Structural Concrete: Strut-and-Tie Models for Unified Design
One of the most important advances in reinforced concrete in recent years is the extension of lower-bound limit theorem-based design procedures, for example, the strut-and-tie model (STM), to shear, torsion, bearing stresses, and the design of structural discontinuities, such as joints, corners, openings, and deep beams. The concept of using the method of strut-and-tie models to the inelastic-reinforcedconcrete analysis was introduced and illustrated for the first time in 1961 by Drucker in his estimate of the load-carrying capacity of a simply supported reinforced concrete beam.
The application of the theory of plasticity to the design of reinforced concrete members under shear and torsion began in the 1970s, especially by Thürlimann and Nielsen and their coworkers. This also formed the basis for the method of strut-andtie models after the work of Schlaich and his coworkers in the 1980s and 1990s. The method has been well-developed worldwide over the past two decades, presented in several texts, and also introduced in many codes of practice, which triggered the acceptance and wide daily use of the method. The development of the method has brought a major breakthrough in design for a consistent theory in the design concept covering both discontinuity- and Bernoulli-regions with similar models. In particular, the method provides a formal design procedure for reinforced concrete detailing.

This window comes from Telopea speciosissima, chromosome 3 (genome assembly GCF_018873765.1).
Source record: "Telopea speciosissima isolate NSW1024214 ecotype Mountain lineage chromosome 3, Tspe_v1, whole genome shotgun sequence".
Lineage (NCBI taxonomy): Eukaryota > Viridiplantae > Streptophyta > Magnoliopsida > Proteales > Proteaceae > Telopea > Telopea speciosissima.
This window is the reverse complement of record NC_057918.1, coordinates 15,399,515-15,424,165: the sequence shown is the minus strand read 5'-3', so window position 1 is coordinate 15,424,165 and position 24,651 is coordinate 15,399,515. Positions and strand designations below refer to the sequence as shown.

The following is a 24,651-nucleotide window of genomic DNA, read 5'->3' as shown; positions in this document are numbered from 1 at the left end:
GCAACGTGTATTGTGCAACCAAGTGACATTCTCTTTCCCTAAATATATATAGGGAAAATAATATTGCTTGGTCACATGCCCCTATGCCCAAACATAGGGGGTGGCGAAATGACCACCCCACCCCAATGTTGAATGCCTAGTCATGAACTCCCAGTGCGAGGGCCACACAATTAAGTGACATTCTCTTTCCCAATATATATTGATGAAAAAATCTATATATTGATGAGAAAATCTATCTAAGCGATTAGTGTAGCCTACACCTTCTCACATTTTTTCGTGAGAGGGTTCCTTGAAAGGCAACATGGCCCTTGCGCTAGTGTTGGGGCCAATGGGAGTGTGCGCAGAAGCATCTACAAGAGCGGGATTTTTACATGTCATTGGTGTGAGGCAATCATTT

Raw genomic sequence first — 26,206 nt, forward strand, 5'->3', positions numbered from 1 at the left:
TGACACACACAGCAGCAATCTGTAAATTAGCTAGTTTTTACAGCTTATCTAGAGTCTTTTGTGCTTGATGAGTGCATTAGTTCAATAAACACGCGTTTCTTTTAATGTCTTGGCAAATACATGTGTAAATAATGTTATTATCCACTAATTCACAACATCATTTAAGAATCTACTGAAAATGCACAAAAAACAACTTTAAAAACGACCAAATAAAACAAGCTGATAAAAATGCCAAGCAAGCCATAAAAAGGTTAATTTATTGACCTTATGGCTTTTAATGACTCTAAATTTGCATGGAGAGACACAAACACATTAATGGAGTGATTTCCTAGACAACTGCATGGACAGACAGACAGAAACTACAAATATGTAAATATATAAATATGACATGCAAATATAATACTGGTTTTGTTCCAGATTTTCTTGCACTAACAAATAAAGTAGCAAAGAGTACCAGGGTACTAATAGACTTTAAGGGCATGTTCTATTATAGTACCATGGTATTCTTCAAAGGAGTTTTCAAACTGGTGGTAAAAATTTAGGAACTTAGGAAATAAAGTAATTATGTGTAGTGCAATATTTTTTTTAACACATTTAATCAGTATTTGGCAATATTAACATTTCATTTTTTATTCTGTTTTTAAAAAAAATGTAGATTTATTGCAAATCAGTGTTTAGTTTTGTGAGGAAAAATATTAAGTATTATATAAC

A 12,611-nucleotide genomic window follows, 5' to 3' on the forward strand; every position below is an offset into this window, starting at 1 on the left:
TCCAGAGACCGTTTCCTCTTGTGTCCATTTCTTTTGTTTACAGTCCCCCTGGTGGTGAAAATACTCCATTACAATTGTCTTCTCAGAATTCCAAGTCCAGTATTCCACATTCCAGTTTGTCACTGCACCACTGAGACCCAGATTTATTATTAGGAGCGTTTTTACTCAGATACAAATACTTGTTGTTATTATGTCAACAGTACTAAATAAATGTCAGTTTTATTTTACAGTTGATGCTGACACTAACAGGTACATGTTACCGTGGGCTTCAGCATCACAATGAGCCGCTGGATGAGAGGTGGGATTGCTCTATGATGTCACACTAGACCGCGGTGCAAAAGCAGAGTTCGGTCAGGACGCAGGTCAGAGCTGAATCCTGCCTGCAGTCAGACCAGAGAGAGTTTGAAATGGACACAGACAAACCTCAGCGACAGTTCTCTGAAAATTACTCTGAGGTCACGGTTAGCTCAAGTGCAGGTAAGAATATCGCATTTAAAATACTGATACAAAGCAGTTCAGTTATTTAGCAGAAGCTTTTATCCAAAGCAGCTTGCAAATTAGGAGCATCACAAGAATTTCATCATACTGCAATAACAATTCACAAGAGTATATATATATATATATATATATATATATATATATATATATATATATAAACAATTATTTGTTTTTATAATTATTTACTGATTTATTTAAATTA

This book is devoted to the application of the method of strut-and-tie models in the design of structural concrete. In order to put the method into perspective, the theorem of limit analysis with its lower and upper bounds is first presented. The method of STM, as a lower bound solution, is further demonstrated with emphasis on model development and optimization and modeling of standard discontinuity-regions. The failure criteria of the model elements are discussed, with attention to the provisions and recommendations of the ACI 318-14 Code. The method is applied to different classes of regions with attention to the detailing. Structural concrete design is treated in a unified manner with consistency in the treatment of both discontinuity- and Bernoulli-regions. The method is also utilized to explain the behavior of concrete elements and regions in response to boundary forces and reinforcement detailing. This book is addressed to students, researchers, and, in particular, practicing engineers.
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